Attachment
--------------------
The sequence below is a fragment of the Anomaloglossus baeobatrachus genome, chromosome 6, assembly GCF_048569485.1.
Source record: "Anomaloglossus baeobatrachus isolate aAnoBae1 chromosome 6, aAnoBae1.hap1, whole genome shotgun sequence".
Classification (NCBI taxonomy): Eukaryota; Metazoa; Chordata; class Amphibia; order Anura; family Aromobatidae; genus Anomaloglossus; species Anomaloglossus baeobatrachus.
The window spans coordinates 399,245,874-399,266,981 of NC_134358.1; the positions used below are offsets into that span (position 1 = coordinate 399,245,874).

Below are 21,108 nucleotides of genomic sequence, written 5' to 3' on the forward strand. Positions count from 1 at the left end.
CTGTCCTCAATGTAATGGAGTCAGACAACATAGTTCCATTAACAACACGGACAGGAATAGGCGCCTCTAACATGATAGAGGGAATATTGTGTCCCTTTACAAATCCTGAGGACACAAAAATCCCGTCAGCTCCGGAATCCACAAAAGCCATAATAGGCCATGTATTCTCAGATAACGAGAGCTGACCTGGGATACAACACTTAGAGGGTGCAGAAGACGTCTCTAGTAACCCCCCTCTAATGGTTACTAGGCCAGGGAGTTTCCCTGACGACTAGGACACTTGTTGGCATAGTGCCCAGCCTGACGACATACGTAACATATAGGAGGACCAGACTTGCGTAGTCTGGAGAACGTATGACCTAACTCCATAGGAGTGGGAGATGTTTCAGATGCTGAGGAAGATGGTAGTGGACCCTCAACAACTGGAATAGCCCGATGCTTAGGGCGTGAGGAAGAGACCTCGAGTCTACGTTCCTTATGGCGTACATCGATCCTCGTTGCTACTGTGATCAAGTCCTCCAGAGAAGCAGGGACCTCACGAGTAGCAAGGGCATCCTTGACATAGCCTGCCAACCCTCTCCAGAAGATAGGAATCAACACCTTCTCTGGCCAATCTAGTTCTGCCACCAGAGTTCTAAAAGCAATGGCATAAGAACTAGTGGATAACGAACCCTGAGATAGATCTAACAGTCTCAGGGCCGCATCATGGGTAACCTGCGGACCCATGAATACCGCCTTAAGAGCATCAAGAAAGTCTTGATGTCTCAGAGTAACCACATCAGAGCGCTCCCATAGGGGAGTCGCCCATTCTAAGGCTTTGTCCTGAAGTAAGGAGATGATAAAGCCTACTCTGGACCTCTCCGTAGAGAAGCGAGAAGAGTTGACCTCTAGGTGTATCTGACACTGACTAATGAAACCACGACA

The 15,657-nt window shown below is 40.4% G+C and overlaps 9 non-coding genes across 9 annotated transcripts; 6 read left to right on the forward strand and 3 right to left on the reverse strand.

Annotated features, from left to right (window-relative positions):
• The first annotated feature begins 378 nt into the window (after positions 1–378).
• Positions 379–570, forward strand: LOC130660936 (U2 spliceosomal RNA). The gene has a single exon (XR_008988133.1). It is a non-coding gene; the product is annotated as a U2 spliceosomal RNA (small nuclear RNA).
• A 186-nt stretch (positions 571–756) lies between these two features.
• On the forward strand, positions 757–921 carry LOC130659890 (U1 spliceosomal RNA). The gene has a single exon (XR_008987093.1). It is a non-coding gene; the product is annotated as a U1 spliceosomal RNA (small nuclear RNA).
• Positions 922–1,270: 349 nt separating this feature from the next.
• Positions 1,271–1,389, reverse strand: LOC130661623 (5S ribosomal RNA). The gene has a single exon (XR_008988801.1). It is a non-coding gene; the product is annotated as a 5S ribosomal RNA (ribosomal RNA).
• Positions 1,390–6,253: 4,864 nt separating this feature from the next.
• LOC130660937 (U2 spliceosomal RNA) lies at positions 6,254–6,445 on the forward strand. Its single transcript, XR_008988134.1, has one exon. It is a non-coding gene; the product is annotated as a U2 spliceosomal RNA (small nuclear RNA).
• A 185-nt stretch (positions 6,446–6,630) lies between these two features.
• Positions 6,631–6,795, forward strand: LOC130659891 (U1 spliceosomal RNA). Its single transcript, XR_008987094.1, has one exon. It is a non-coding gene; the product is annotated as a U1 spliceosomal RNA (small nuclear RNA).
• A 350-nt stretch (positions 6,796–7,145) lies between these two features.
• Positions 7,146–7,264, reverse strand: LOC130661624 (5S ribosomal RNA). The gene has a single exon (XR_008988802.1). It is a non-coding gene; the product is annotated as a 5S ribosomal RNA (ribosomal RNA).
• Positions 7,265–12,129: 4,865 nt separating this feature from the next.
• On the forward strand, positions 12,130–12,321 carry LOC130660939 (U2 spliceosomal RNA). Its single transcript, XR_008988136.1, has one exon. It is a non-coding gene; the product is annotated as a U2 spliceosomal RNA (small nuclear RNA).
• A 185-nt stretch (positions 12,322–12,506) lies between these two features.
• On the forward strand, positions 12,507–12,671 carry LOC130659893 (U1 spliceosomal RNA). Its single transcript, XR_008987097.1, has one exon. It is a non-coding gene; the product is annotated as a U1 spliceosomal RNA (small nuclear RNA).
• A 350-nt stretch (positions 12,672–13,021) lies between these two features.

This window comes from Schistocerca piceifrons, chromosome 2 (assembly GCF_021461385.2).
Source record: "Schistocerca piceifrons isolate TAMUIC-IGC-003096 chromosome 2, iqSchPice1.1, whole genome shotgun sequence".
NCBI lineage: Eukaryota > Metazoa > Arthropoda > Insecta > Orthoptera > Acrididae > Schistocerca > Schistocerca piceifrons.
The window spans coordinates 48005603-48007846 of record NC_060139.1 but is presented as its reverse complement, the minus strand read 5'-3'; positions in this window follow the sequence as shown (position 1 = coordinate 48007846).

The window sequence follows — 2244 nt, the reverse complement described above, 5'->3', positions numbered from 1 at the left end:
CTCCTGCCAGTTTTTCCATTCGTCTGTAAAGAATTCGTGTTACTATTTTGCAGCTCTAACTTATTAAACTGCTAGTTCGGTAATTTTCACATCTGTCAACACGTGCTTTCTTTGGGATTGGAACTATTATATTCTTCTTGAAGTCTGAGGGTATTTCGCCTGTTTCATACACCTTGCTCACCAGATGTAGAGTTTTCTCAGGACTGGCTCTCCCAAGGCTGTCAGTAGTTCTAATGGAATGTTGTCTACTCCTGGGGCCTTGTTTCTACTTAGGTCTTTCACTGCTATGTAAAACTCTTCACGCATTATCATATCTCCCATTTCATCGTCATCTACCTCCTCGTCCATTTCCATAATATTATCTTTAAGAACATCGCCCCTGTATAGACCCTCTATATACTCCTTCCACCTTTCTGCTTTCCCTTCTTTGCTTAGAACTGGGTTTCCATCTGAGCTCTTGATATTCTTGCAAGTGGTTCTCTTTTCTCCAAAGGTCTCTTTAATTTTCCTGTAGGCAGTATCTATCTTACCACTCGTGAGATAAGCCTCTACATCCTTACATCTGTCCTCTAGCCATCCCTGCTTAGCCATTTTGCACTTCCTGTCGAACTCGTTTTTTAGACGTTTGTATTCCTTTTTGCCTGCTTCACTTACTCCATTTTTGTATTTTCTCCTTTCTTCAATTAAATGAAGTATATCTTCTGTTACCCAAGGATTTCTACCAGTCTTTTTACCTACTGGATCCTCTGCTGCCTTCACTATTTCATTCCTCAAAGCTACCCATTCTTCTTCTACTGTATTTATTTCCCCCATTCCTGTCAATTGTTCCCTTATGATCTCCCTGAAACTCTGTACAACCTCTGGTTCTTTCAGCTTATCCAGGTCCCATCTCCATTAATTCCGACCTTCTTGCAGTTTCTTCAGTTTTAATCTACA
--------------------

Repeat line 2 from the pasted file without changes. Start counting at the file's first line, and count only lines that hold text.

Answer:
Source record: "Anomaloglossus baeobatrachus isolate aAnoBae1 chromosome 6, aAnoBae1.hap1, whole genome shotgun sequence".